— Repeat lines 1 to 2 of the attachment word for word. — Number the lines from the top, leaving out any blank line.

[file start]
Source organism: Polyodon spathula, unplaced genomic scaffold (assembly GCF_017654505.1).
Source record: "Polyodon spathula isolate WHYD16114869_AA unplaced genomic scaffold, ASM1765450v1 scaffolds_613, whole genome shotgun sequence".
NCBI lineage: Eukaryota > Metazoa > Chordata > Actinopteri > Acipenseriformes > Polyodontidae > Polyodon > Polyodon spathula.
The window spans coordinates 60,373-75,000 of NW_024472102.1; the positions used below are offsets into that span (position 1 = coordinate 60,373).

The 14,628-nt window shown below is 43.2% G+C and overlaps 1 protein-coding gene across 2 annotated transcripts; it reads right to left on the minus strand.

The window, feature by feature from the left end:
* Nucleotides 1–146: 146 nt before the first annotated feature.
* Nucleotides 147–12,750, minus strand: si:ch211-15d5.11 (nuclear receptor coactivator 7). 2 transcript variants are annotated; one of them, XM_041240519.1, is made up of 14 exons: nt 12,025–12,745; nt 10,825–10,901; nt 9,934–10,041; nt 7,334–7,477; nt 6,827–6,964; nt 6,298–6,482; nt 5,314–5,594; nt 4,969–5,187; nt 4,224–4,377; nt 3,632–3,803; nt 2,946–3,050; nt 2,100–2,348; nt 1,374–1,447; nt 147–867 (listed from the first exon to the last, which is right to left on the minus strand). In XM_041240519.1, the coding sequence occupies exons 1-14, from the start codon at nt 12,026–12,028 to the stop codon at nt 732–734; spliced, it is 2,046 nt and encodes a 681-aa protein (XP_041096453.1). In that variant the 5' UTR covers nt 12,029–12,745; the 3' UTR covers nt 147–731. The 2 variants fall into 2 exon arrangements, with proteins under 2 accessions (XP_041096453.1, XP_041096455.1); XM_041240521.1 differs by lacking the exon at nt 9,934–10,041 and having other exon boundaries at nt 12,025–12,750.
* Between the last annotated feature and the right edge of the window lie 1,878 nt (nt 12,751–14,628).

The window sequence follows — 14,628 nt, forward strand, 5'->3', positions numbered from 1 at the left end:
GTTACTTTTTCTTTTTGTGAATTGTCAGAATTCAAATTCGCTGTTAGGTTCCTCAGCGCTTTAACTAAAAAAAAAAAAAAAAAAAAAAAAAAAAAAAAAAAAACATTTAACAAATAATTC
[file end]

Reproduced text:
Source organism: Polyodon spathula, unplaced genomic scaffold (assembly GCF_017654505.1).
Source record: "Polyodon spathula isolate WHYD16114869_AA unplaced genomic scaffold, ASM1765450v1 scaffolds_613, whole genome shotgun sequence".